In an instant, scenes of my ten-year-old self flashed through my mind. In them I ducked, hiding from invisible enemies in a forest of tapioca plants. Flattening my back against the spindly trunks, I flicked my wrist, sending a paper shuriken flying towards my pursuers. I was in my own world, alone.
It feels as if I have always been alone. I was the only child from one set of parents. I was alone when they divorced. I was alone when one stepmother left and another came in. I was alone with my diary, tears, and books whenever I needed to escape from the negative realities of my childhood.
Today, I am a lone niqab-wearing Malay in the mish-mash of a predominantly Desi and Arab Muslim community. My aloneness has only been compounded by the choices I’ve made that have gone against social norms- like niqab and the decision to marry young and have two babies during my junior and senior years of undergrad.
When I decided to homeschool my children, I was no longer fazed by any naysayers. I had gotten so used to being alone that it became almost second nature to me. My cultural, religious, and parenting choices no longer hung on the approval of social norms.
Believe it Or Not, We Are All Alone
In all of this, I realize that I am not alone in being alone. We all are alone, even in an ocean of people. No matter who you are, or how many people are around you, you are alone in that you are answerable to the choices you make.
The people around you may suggest or pressure you into specific choices, but you alone make the ultimate choice and bear the ultimate consequence of what those choices are. Everything from what you wear, who you trust, and how you plan your wedding is a result of your own choice. We are alone in society, and in the sight of Allah as well.
The aloneness is obvious when we do acts of worship that are individual, such as fasting, giving zakah, and praying. But we’re also alone in Hajj, even when surrounded by a million other Muslims. We are alone in that we have to consciously make the choice and intention to worship. We are alone in making sure we do Hajj in its true spirit.
We alone are accountable to Allah, and on the Day of Judgment, no one will carry the burden of sin of another.
مَّنِ اهْتَدَىٰ فَإِنَّمَا يَهْتَدِي لِنَفْسِهِ ۖ وَمَن ضَلَّ فَإِنَّمَا يَضِلُّ عَلَيْهَا ۚ وَلَا تَزِرُ وَازِرَةٌ وِزْرَ أُخْرَىٰ ۗ وَمَا كُنَّا مُعَذِّبِينَ حَتَّىٰ نَبْعَثَ رَسُولًا
“Whoever accepts guidance does so for his own good; whoever strays does so at his own peril. No soul will bear another’s burden, nor do We punish until We have sent a messenger.” Surah Al Israa 17:15
On the day you stand before Allah you won’t have anyone by your side. On that day it will be every man for himself, no matter how close you were in the previous life. It will just be you and Allah.
Even Shaytaan will leave you to the consequences of your decisions.
وَقَالَ الشَّيْطَانُ لَمَّا قُضِيَ الْأَمْرُ إِنَّ اللَّهَ وَعَدَكُمْ وَعْدَ الْحَقِّ وَوَعَدتُّكُمْ فَأَخْلَفْتُكُمْ ۖ وَمَا كَانَ لِيَ عَلَيْكُم مِّن سُلْطَانٍ إِلَّا أَن دَعَوْتُكُمْ فَاسْتَجَبْتُمْ لِي ۖ فَلَا تَلُومُونِي وَلُومُوا أَنفُسَكُم ۖ مَّا أَنَا بِمُصْرِخِكُمْ وَمَا أَنتُم بِمُصْرِخِيَّ ۖ إِنِّي كَفَرْتُ بِمَا أَشْرَكْتُمُونِ مِن قَبْلُ ۗ إِنَّ الظَّالِمِينَ لَهُمْ عَذَابٌ أَلِيمٌ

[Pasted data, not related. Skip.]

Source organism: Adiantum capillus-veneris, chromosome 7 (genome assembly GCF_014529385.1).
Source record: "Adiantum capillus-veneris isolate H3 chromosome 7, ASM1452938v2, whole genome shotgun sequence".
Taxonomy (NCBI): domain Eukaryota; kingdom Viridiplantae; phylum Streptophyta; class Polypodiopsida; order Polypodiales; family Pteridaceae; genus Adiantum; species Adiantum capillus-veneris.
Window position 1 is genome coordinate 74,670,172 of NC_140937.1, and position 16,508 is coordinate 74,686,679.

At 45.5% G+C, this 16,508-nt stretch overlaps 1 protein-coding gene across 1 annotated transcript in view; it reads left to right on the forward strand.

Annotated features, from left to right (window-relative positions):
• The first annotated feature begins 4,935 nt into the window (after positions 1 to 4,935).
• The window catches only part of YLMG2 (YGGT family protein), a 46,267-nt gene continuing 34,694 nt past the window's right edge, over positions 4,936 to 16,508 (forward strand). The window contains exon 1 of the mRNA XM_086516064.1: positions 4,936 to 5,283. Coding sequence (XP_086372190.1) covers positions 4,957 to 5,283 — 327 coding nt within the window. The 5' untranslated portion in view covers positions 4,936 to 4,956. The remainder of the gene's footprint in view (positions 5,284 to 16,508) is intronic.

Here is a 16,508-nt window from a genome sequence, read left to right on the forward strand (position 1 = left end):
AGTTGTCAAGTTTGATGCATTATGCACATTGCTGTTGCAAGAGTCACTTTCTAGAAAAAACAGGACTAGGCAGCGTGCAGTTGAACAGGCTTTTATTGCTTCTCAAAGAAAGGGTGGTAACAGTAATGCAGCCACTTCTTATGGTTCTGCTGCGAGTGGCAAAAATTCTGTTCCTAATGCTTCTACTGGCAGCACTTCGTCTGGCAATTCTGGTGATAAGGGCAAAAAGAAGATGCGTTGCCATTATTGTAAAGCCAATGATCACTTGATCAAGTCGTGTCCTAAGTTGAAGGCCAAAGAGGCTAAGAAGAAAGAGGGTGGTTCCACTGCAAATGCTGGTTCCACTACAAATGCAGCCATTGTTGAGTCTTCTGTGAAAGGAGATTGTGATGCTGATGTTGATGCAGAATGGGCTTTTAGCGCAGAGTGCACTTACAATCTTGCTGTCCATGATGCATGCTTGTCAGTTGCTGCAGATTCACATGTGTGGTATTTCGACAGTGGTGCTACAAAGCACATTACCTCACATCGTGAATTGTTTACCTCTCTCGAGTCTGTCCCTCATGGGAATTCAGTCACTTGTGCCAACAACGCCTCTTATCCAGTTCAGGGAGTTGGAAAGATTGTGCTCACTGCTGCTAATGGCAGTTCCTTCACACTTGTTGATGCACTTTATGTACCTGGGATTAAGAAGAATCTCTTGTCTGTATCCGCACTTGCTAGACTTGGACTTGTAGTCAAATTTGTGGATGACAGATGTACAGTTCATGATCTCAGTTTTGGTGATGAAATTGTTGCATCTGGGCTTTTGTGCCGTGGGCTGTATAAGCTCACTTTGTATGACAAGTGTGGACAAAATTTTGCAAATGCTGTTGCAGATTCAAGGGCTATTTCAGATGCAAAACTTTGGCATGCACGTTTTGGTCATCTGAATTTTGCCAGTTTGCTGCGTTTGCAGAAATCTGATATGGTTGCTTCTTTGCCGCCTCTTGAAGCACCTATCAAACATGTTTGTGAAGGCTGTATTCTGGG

“When everything has been decided, Satan will say, ‘God gave you a true promise. I too made promises but they were false ones: I had no power over you except to call you, and you responded to my call, so do not blame me; blame yourselves. I cannot help you, nor can you help me. I reject the way you associated me with God before.’ A bitter torment awaits such wrongdoers” Surah Ibrahim 14:22
But, Isn’t Being Alone Bad?
The connotation that comes with the word ‘alone’ relegates it to something negative. You’re a loser if you sit in the cafeteria alone. Parents worry when they have a shy and reserved child. Teachers tend to overlook the quiet ones, and some even complain that they can’t assess the students if they don’t speak up.
It is little wonder that the concept of being alone has a negative connotation. Being alone is not the human default, for Adam was alone, yet Allah created Hawwa as a companion for him. According to some scholars, the word Insaan which is translated as human or mankind or man comes from the root letters that means ‘to want company’. We’re naturally inclined to want company.
You might think, “What about the social aspects of Islam? Being alone is like being a hermit!” That’s true, but in Islam, there is a balance between solitary and communal acts of worship. For example, some prayers are done communally like Friday, Eid, and funeral prayers. However, extra prayers like tahajjud, istikharah, and nawaafil are best done individually.
There is a place and time for being alone, and a time for being with others. Islam teaches us this balance, and with that, it teaches us that being alone is also praiseworthy, and shouldn’t be viewed as something negative. There is virtue in alone-ness just as there is virtue in being with others.
Being Alone Has Its Own Perks
It is through being alone that we can be astute observers and connect the outside world to our inner selves. It is also through allowing aloneness to be part of our daily regimen that we can step back, introspect and develop a strong sense of self-based on a direct relationship with Allah.